blocked) began to grow each day. Lotrinex was responsible for at least
four deaths, probably many more. Many who took the drug reported
severe abdominal pain from constipation.
The drug was taken off the market. It is now back and available with
strict prescribing guidelines. An editorial in The British Medical
Journal suggests that as many as 2 million Americans will be eligible
for the drug under the new guidelines. According to previous reported
side effects, this would result in 2,000 cases of severe constipation,
almost 6,000 cases of ischemic colitis, 11,000 surgical interventions,
and at least 324 deaths.
Antispasmodics (Levsin, Levsinex, Bentyl, Donnatal, etc.) are
routinely prescribed for the treatment of IBS symptoms. Potential side
effects include bloating; blurred vision; clumsiness; constipation;
decreased sweating; dizziness; drowsiness; dry mouth; excessive
daytime drowsiness ("hangover effect"); feeling of a whirling motion;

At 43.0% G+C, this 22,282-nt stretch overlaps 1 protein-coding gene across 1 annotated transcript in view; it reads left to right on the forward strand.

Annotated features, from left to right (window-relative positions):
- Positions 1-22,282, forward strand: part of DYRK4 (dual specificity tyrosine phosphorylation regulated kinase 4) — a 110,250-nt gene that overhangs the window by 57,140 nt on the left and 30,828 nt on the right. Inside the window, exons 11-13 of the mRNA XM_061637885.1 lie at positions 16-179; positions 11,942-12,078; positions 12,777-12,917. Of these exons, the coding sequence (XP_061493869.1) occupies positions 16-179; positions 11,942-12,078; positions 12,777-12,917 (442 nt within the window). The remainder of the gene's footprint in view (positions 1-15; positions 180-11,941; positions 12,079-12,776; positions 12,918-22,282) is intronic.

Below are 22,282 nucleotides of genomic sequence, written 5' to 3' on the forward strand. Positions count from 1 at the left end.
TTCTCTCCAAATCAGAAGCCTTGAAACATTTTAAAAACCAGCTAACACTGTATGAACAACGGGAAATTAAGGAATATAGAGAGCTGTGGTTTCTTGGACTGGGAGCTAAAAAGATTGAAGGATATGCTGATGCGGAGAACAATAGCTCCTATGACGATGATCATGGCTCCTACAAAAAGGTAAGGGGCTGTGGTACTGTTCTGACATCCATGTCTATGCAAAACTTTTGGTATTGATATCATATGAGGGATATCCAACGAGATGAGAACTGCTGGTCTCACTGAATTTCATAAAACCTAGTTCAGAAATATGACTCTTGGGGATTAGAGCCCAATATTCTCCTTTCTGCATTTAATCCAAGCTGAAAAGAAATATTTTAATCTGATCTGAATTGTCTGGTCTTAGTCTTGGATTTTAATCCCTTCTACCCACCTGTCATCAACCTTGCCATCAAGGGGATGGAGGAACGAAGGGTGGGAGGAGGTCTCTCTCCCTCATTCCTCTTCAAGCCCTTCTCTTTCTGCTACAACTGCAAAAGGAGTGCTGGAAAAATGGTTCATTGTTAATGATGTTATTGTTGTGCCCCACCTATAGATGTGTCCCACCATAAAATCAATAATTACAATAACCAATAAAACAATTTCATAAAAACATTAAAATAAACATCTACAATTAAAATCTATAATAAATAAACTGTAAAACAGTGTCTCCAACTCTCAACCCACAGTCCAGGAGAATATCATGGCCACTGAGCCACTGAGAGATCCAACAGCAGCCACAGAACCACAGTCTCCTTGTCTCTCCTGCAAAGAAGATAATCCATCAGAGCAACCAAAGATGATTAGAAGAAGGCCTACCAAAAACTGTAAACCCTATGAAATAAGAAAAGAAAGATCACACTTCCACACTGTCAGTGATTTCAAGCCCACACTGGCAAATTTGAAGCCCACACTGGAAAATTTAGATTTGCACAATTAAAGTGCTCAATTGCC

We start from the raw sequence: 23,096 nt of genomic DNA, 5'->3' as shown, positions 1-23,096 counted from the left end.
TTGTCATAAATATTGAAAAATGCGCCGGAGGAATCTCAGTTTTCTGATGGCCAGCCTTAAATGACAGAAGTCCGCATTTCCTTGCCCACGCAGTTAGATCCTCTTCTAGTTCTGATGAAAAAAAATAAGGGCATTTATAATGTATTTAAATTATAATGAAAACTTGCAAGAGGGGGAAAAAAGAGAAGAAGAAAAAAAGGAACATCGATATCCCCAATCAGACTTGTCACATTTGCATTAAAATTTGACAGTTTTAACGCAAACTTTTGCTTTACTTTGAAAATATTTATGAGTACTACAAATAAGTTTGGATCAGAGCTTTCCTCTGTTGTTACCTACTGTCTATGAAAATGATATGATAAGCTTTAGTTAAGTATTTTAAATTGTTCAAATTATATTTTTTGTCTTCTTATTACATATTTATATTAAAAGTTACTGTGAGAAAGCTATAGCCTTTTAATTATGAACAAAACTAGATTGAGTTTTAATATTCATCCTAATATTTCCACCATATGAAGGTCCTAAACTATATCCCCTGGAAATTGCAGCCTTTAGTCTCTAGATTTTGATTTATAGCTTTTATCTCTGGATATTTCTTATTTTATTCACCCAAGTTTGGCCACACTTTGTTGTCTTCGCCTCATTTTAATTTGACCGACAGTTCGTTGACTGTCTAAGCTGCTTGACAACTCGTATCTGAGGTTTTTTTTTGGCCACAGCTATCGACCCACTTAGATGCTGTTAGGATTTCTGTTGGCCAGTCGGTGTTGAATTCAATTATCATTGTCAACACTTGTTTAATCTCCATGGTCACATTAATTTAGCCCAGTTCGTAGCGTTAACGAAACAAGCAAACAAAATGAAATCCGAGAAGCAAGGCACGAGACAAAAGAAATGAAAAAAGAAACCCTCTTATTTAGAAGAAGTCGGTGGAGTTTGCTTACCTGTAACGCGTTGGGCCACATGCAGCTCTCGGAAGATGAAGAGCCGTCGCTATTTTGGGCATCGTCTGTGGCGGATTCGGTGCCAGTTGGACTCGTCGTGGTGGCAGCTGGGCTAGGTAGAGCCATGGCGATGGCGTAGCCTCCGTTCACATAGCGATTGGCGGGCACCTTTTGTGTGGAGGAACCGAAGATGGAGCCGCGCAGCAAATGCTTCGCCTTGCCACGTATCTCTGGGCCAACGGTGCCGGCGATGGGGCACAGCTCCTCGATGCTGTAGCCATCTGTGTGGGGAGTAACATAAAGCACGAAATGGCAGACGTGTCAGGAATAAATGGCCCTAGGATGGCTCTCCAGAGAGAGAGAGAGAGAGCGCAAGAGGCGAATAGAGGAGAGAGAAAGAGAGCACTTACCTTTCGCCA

headache; light-headedness; nausea; nervousness; rash; hives;
difficulty breathing; tightness in the chest; swelling of the mouth,
face, lips, or tongue agitation; confusion; diarrhea; difficulty
focusing eyes; disorientation; exaggerated feeling of well-being;
excitement; fainting; fast or irregular heartbeat; hallucinations;
loss of coordination; loss of taste; memory loss; muscle pain;
pounding in the chest; severe or persistent trouble sleeping; trouble
urinating; unusual weakness; very slow breathing; vision changes;
Using potentially dangerous drugs to reduce
symptoms, while ignoring natural and often more effective approaches
is typical of what is wrong with “cookbook” (symptom-focused)
Reversing IBS With Nutritional Therapy
I find that IBS usually disappears rather quickly once my patient’s
correct their poor eating habits (increase fiber, reduce simple
sugars, caffeine and junk foods), uncover any hidden allergies when
present, including gluten intolerance (Celiac disease), boost optimal